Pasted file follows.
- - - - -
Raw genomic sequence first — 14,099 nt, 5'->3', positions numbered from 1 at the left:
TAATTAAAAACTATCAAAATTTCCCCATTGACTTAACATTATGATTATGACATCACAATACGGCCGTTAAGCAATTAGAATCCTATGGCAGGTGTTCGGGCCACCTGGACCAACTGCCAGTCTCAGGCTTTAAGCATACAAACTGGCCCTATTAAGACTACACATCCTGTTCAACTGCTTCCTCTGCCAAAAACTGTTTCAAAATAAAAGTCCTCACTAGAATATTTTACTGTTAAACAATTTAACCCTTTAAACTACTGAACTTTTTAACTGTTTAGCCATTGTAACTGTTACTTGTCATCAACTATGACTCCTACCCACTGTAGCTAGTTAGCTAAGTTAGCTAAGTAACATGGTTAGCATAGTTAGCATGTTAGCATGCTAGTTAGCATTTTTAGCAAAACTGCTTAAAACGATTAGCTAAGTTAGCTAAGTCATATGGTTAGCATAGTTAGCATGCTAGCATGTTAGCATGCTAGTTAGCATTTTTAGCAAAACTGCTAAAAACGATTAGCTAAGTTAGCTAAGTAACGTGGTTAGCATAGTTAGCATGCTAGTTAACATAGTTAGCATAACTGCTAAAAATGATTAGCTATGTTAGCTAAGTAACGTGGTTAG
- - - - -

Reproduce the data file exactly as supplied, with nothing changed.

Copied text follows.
Raw genomic sequence first — 14,099 nt, 5'->3', positions numbered from 1 at the left:
TAATTAAAAACTATCAAAATTTCCCCATTGACTTAACATTATGATTATGACATCACAATACGGCCGTTAAGCAATTAGAATCCTATGGCAGGTGTTCGGGCCACCTGGACCAACTGCCAGTCTCAGGCTTTAAGCATACAAACTGGCCCTATTAAGACTACACATCCTGTTCAACTGCTTCCTCTGCCAAAAACTGTTTCAAAATAAAAGTCCTCACTAGAATATTTTACTGTTAAACAATTTAACCCTTTAAACTACTGAACTTTTTAACTGTTTAGCCATTGTAACTGTTACTTGTCATCAACTATGACTCCTACCCACTGTAGCTAGTTAGCTAAGTTAGCTAAGTAACATGGTTAGCATAGTTAGCATGTTAGCATGCTAGTTAGCATTTTTAGCAAAACTGCTTAAAACGATTAGCTAAGTTAGCTAAGTCATATGGTTAGCATAGTTAGCATGCTAGCATGTTAGCATGCTAGTTAGCATTTTTAGCAAAACTGCTAAAAACGATTAGCTAAGTTAGCTAAGTAACGTGGTTAGCATAGTTAGCATGCTAGTTAACATAGTTAGCATAACTGCTAAAAATGATTAGCTATGTTAGCTAAGTAACGTGGTTAG